If the title Big Ugly weren’t already taken — it’s the name of a novel about dirty D.C. politicians and lobbyists — we’d pin it on Tom DeLay, instead of The Hammer.
Which got us to thinking about the novel. William Weld wrote it. You remember him: former federal prosecutor and two-term Massachusetts Governor who’s now campaigning for the New York Republican gubernatorial nomination. It begins: “Washington sure is a funny town.”
We hold no brief for Weld as author or political candidate, but given the shit that’s hit the fan in the nation’s capitol, we thought we’d excerpt some passages at random. For example:
There are never any frowny faces at fund-raising events, not at breakfast, not at lunch, and not at cocktails. Everyone there is highly paid, except for the elected officials. These events are our taste of flying first class. We can’t take it in salary, so we take it in kind. The press is rigorously excluded; all the stars are in alignment for a full, free, and frank exchange of views.
Except, that never happens. What does happen is the lobbyists present their views, and the senators listen. And eat. Thoughtfully. And nod. It doesn’t matter if your mouth is full of smoked salmon and caviar, because the last thing anyone wants or expects is for you to say anything. Or, worse, ask a question. If there’s one thing you don’t ask at fund-raisers … it’s questions.
Since this is fiction, naturally it’s not Weld speaking. It’s his principle character, newly elected Massachusetts Senator Terrence Mullally, formerly an assistant D.A. in Brooklyn and a D.A. in Boston whose checkered past is recounted in “Mackerel by Moonlight,” Weld’s previous novel.
I don’t mean to tell you that all my problems in Washington were caused by others. … Here’s the deal: I get there, national press is loving me, six foot four, black hair, lantern jaw, good on his feet, state adjoins first-in-the-nation New Hampshire primary — I’m thinking I have the situation pretty well covered, okay?
But wouldn’t you know it?
The only people in Washington who get the story more wrong than we did are the ones being paid to get it, namely, the media.
And the “mountainous and ambitious” Louisiana chairman of the Senate Ethics Committee, “who chewed designer tobacco non-stop, no Red Man for him,” has it in for Mullally, the northeastern liberal “gentleman from Massa-Two Shits.”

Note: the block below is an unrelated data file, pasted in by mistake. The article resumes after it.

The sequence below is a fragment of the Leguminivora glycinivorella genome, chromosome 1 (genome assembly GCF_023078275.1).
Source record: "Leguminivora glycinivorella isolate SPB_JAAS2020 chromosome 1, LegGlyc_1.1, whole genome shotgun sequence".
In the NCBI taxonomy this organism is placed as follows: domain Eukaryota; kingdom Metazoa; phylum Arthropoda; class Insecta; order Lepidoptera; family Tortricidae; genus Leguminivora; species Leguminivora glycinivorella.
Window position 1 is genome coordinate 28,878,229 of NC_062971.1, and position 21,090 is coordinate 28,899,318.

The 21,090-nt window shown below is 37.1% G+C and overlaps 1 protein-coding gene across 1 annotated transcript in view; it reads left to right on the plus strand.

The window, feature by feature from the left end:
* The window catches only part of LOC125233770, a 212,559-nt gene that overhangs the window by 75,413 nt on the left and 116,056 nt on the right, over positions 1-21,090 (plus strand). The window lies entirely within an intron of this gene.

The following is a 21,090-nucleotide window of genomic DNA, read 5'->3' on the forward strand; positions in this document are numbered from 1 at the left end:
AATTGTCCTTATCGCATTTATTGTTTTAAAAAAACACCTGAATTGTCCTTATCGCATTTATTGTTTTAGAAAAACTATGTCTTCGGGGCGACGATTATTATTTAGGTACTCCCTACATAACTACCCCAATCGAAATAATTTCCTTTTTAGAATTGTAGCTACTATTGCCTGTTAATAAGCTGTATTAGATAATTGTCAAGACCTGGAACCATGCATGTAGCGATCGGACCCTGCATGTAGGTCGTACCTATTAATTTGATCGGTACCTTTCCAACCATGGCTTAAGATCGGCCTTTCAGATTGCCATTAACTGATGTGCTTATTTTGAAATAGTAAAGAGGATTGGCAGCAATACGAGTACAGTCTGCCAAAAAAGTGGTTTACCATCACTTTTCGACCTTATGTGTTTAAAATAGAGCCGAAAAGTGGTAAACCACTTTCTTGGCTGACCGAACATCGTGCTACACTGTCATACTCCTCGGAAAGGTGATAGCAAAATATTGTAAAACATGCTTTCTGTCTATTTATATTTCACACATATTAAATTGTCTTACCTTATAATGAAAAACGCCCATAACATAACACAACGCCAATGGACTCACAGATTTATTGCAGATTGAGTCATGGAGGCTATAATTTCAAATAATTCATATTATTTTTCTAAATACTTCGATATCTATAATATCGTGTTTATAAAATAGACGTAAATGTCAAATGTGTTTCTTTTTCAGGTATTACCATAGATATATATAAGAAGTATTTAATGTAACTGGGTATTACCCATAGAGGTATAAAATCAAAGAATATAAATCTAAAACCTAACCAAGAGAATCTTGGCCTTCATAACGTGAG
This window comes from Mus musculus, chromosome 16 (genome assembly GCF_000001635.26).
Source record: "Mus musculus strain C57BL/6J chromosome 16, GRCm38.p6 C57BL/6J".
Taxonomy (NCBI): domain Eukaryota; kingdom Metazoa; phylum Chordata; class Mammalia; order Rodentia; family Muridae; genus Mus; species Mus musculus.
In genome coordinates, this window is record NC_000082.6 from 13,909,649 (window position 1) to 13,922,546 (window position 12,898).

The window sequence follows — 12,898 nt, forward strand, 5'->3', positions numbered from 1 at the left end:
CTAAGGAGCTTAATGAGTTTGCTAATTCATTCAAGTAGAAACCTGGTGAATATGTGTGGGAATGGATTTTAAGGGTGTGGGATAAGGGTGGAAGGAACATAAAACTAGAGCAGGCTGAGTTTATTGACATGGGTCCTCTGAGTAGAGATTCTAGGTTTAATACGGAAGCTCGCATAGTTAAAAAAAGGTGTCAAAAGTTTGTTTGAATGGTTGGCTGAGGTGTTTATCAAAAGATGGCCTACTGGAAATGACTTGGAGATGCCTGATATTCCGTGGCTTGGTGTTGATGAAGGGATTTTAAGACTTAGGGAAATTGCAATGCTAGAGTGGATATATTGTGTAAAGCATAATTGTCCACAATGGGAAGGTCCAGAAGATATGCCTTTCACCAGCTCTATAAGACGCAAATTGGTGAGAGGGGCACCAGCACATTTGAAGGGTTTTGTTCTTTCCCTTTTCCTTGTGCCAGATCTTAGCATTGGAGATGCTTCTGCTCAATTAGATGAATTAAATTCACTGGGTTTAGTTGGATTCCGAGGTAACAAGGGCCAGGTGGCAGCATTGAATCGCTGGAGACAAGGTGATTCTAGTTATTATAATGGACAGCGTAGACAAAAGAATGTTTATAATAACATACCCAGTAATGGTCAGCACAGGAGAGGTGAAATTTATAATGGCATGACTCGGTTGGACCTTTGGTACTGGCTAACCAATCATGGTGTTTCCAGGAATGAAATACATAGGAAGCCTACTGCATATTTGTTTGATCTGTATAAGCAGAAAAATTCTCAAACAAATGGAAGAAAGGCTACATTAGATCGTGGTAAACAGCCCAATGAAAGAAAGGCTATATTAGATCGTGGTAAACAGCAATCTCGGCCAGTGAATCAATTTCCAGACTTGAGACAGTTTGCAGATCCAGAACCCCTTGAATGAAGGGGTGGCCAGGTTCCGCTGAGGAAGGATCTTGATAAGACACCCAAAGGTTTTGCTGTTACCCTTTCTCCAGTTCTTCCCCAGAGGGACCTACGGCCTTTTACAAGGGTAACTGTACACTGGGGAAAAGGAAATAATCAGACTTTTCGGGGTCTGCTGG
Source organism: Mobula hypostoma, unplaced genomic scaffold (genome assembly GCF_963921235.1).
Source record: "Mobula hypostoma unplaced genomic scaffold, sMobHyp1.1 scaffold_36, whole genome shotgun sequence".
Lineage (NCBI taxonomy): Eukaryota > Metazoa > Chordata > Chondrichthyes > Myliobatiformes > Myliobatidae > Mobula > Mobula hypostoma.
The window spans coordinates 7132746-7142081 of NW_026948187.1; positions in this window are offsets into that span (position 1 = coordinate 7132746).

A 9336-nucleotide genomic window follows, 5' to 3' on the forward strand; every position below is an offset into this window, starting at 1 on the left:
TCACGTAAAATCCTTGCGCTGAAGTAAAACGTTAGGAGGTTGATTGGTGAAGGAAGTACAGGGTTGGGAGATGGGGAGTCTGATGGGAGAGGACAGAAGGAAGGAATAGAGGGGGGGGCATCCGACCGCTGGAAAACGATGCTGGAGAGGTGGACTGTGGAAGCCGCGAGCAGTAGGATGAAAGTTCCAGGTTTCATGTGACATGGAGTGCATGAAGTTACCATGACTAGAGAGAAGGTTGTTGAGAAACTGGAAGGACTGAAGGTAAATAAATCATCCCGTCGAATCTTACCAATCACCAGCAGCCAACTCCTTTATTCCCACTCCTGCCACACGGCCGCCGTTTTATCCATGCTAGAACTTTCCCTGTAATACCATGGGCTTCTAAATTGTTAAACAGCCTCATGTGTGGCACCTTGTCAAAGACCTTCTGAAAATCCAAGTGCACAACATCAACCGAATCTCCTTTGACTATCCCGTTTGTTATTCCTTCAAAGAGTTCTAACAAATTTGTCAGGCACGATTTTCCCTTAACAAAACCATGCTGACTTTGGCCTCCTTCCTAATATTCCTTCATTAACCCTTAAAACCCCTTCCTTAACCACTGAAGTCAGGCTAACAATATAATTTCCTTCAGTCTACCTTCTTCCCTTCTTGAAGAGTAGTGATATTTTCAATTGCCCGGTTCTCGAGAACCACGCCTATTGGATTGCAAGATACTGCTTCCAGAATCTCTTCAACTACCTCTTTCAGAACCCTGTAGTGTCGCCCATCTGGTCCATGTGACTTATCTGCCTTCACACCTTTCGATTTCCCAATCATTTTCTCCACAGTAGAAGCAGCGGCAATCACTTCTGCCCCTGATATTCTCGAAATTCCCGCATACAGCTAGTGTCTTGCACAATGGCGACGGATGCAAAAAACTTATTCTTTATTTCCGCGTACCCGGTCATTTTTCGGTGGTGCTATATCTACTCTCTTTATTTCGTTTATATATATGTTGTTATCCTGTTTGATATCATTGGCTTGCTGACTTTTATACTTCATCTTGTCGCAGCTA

Ethics? We spend ten hours in hearings — remember, the attention span of a United State senator is eight minutes — to decide whether one of our brethren has economized excessively on hotel expenses during trips around the country with female staffers. We vote to issue subpoenas to all the hotels, to see how many rooms were used. … Nobody on the committee could have cared less, but we had to fling this dirty laundry out on the line, or the press would have said we didn’t care. Which of course was true, we just couldn’t have it said we didn’t care.
“Big Ugly” concludes with an epilogue that begins: “I guess you know the rest.” But since you probably don’t, we’ll tell you. Among many other things, a major criminal investigation of a crooked sitting vice president is suspended and she is elected president, the first woman to hold the office. At the same time, Senator Mullally comes away unscathed by his own involvement in scandal. End of story:
I had preserved my options. Maybe I had sold a couple of guys down the river; but they were no blood kin of mine. … Simple triage. After many false starts, I had finally got this place figured out. Situation covered. As a result, I could still aspire to the highest offices in the land.
Clichéd? Yes. Cynical? Of course. True to reality? Next question …
— Tireless Staff of Thousands